Prostitution Investigations in DC

Peter Odom, a criminal lawyer who handles prostitution and solicitation cases in the District of Columbia, answers questions about prostitution and solicitation investigations.

How are prostitution and solicitation cases typically investigated?

Peter Odom: It is usually a situation in which an undercover police officer poses as a prostitute. The players involved are the undercover police officer, the private individual who is communicating with that undercover police officer, and the rest of the vice squad that comes in to make the arrest once there is the acceptance of an offer. Typically, the way that investigation would work is that the undercover police officer would be waiting to hear the acceptance of the offer by the suspect. Then, the undercover officer will typically ask the suspect to meet them around the corner, for example, and when the unsuspecting person drives the car around the corner, the police are there waiting to make the arrest. The police officers are usually out of sight somewhere away from the undercover officer, which is why the undercover officer would ask the person to drive around the corner.

What does the prosecution needs to prove in a prostitution or solicitation case?

Peter Odom: The sole evidence in most solicitation cases is the undercover officer’s witness testimony. In most situations, the officers who actually make the arrest are not present for the conversation in which the offer is made and accepted.They don’t have direct knowledge of the conversation, so usually the undercover officer will go back to the police station to write up a report after an arrest is made that describes what happened and the way the conversation went, and they will have to include details as to the exact way in which the words are spoken because those words are very important. When the prosecutor looks at those reports later on, they will see whether or not there was a clear offer made.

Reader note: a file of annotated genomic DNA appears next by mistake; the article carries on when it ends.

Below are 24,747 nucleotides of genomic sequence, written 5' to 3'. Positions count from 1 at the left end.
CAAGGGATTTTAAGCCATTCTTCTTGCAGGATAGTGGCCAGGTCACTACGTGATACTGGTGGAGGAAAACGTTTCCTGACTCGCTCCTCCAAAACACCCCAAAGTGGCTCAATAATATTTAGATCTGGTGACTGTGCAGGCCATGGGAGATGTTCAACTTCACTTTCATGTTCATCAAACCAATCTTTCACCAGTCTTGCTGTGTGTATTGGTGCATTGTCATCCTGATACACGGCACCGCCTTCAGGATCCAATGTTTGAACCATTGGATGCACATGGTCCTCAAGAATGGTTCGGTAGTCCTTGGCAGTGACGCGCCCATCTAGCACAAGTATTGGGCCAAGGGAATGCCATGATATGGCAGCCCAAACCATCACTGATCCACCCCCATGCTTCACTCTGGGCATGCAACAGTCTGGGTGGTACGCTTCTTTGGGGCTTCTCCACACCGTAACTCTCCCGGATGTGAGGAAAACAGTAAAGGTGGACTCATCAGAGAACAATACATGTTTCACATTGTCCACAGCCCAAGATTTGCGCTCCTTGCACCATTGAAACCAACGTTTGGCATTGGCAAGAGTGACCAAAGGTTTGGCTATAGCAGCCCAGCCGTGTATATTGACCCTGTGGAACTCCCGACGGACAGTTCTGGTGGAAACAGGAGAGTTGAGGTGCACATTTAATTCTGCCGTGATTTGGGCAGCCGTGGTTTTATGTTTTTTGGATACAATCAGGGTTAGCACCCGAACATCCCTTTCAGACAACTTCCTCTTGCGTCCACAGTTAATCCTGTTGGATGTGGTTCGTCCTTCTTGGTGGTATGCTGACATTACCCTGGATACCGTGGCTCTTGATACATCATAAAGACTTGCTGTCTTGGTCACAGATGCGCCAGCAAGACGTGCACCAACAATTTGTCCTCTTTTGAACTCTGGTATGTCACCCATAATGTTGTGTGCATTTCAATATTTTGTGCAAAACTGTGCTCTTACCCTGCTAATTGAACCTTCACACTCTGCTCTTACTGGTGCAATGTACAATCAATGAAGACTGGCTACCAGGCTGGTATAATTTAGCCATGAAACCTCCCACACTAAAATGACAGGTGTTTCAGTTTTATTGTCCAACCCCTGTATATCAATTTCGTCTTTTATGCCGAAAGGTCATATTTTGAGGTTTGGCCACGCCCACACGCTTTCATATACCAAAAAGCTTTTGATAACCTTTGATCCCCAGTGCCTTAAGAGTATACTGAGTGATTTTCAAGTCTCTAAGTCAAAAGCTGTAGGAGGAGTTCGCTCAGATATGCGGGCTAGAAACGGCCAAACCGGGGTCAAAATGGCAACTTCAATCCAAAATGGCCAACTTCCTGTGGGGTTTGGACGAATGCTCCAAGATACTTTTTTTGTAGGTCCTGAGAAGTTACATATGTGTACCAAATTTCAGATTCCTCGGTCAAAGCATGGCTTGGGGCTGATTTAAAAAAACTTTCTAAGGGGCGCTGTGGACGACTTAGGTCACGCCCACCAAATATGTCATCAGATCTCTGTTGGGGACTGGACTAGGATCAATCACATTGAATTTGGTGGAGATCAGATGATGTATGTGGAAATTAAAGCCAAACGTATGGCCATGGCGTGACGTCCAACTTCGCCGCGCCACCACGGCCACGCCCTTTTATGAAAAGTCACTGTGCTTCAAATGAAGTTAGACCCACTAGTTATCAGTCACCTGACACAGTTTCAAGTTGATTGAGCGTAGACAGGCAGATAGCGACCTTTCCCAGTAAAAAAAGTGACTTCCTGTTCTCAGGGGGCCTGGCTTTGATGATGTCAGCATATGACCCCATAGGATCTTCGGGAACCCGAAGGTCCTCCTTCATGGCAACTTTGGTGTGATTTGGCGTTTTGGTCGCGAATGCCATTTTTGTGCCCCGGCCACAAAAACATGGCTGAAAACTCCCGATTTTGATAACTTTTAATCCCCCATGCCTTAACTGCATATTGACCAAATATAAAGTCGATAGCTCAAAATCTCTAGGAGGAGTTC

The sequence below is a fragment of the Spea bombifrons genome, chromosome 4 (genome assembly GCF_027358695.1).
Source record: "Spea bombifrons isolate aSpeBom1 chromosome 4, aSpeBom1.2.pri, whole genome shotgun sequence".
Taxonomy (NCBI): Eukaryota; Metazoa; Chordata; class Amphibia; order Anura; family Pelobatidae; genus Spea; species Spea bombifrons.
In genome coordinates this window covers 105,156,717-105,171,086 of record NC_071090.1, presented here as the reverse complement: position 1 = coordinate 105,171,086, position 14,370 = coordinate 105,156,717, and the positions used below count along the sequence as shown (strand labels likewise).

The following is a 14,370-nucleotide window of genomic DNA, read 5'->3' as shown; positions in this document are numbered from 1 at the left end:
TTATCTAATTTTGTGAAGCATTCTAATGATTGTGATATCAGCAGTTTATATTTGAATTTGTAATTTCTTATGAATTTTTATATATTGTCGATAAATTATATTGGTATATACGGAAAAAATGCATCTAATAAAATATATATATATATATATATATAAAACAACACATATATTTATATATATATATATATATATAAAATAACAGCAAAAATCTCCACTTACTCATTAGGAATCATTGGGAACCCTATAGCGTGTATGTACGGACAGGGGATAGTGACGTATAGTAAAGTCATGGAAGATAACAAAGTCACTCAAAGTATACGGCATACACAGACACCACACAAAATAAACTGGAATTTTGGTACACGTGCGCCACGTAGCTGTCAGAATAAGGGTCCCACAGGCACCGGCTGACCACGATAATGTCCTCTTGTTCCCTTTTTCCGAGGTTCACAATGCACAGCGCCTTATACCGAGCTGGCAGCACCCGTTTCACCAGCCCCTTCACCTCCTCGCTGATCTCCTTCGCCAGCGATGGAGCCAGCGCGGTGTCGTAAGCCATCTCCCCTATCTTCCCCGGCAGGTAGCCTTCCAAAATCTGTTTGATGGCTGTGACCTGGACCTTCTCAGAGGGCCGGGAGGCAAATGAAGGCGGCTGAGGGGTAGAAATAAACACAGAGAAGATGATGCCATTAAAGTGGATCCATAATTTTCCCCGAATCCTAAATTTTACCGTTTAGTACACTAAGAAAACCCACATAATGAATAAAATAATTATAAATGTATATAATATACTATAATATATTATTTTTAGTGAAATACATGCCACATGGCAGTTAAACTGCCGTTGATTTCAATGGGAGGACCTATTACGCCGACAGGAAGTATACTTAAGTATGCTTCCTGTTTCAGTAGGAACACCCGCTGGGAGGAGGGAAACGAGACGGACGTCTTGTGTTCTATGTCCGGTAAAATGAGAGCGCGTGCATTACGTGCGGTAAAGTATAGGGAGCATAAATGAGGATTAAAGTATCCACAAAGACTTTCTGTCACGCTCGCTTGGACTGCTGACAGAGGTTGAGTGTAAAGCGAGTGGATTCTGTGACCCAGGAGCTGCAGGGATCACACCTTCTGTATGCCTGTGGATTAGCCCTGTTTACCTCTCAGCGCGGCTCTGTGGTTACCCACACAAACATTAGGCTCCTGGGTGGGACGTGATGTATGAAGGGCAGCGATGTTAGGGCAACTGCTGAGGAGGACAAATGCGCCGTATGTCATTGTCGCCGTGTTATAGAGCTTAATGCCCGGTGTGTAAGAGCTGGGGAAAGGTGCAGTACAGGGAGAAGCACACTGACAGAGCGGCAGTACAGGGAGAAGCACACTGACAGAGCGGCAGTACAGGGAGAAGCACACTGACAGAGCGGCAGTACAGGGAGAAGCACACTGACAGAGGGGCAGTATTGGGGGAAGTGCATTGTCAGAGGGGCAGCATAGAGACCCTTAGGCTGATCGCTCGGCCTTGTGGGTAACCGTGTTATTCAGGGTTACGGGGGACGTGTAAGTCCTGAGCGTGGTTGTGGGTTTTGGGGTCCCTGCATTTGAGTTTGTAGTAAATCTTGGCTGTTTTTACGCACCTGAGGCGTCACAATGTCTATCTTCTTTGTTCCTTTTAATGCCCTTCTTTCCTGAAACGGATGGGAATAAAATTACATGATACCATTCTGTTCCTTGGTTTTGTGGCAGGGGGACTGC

In the offer, there has to be some kind of specific sexual act being offered and the undercover officer needs to be explicit that they are talking about a sexual act. The undercover officer also has to be able to show that there was a specific request for money or something of value. For example, sometimes the thing being exchanged is not actual money; it could be jewelry or a car. It has to be an item of value. Sometimes, individuals use slang terms for money, so the prosecutor will look at the inference behind the conversation. They need to figure out the clear implication of what is going on in that situation. The prosecutor will then look at the response from the suspect because there has to be a clear acceptance of the offer. Once there is an acceptance of the offer, they have the evidence they need for a conviction.

How does the city treat prostitution and solicitation cases?

Peter Odom: These cases are always prosecuted but never harshly. The U.S. Attorney’s Office, which is the prosecution in Washington, DC for these cases, is often willing to work out resolutions that result in the charge getting dismissed without a person being convicted of the crime.